REVIEW #12: Against the Flow: Can Bulgaria Survive Progressive Counter-Revolution in Labor Taxation?


During the late 1990s and most part of the 2000s, Central and Eastern European countries reformed their tax systems with two key characteristics: reducing the relative burden of direct taxes and – probably more distinctly, at least for the rest of the developed economies – introduction of single personal income tax rates.

The last decade, however, saw a policy shift in the opposite direction – the so-called “flat tax” was undermined by various adjustments or abolished altogether in the region.

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While some observers focus on income tax rates alone, the broad picture necessarily includes all other levies on labor, along with self-employment.

As a deeper look reveals, the composition of the tax base, the structure and size of various deductions, allowances, or exemptions, as well as the types of income that are subject to tax or different social security and health contributions play, in fact, an even more important role in determining the actual effective tax burden.

At the same time, Bulgaria stands as an odd case of a country which changed the ruling majorities several times, but maintained its tax structure for labor incomes relatively intact for more than a decade. From the point of view of the discussion on the future tax policies in Bulgaria, the following overview of different recent reforms in other countries and their impact might provide some useful lessons.

How the Flat Tax Was Introduced and Preserved So Far in Bulgaria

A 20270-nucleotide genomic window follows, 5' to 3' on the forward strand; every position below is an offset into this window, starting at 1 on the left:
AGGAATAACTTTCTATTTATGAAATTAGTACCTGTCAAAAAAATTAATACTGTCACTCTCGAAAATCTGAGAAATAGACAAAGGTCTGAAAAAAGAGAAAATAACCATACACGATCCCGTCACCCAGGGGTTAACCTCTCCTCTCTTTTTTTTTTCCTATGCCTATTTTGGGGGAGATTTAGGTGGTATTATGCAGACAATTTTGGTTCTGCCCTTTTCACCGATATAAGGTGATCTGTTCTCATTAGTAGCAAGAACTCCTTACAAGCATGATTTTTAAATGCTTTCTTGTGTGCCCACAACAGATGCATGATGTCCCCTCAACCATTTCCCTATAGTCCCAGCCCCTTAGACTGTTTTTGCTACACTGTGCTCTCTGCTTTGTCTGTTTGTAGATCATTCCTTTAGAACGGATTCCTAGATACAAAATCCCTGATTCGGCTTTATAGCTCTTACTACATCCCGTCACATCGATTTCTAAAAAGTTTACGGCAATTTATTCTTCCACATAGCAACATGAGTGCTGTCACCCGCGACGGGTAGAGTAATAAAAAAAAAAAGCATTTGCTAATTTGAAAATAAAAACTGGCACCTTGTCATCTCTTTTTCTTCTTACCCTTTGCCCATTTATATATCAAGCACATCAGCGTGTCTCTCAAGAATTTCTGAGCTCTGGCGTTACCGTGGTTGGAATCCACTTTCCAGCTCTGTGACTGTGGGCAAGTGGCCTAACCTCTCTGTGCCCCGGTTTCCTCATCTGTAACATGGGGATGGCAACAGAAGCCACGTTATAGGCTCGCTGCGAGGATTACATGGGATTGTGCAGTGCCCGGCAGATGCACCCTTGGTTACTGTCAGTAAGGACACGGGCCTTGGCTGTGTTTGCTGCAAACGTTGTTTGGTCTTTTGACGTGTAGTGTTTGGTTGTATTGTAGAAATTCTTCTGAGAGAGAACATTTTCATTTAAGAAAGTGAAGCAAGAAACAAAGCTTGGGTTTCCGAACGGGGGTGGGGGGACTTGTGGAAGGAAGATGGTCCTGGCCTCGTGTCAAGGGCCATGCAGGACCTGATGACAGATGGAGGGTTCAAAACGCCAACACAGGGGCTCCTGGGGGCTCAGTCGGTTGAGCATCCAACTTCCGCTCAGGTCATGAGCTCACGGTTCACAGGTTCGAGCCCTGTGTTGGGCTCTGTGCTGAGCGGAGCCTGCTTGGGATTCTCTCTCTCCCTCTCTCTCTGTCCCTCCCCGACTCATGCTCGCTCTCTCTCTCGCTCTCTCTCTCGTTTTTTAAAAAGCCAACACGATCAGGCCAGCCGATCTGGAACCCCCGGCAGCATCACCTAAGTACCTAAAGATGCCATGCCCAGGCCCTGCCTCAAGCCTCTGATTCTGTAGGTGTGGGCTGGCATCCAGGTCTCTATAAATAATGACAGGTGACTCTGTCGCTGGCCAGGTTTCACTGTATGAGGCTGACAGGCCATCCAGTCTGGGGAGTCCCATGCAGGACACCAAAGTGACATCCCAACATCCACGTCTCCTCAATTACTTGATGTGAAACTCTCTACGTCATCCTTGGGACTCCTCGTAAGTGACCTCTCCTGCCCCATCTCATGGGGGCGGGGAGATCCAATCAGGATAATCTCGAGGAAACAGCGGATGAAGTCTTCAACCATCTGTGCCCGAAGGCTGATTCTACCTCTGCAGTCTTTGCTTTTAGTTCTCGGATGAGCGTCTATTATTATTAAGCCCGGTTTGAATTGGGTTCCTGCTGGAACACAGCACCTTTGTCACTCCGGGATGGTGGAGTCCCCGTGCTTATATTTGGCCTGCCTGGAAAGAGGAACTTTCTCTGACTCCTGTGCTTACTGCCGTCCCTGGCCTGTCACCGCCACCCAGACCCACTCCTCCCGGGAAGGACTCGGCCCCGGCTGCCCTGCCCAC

A brief overview of the history of Bulgarian tax reforms might be helpful. In the late 1990s, Bulgarian businesses and workers faced corporate and personal income tax rates at around 40% each, with the social security contribution rate totaling 37% for the most common types of employment.

Since 1999-2000, the policy direction shifted towards a reduction of rates, combined with measures to increase tax base and compliance. The corporate income tax rate was gradually reduced from 32.5% in 2000 to 15% in 2016, and finally – to 10% in 2017, where it has remained since.

Social security contributions were reduced by 9 percentage points between 2005 and 2017, and the top marginal income tax rate was reduced from 40% in 2000 to 24% in 2007.

The step to introduce a single-rate personal income tax was the logical next step. It should be noted that it was a part of a wider set of tax changes, which in effect broadened the tax base while reducing rates.

For example, since 2002, Bulgaria has applied a system of minimum social security thresholds differentiated by the type of activity and employment to combat undeclared work1. These thresholds were raised on average by almost 90% between 2007 and 2010. The minimum threshold for self-employed was raised by more than 60% in 2010 alone.


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1 A common practice in the 1990s was to have all workers in a company employed at the minimum wage and pay additional amounts in cash, thus avoiding social security and tax payments. The system of minimum threshold by occupations and economic activity effectively made employers pay social security (all contributions including healthcare) based on an income level pre-determined by the administration, which was typically higher than the minimum wage.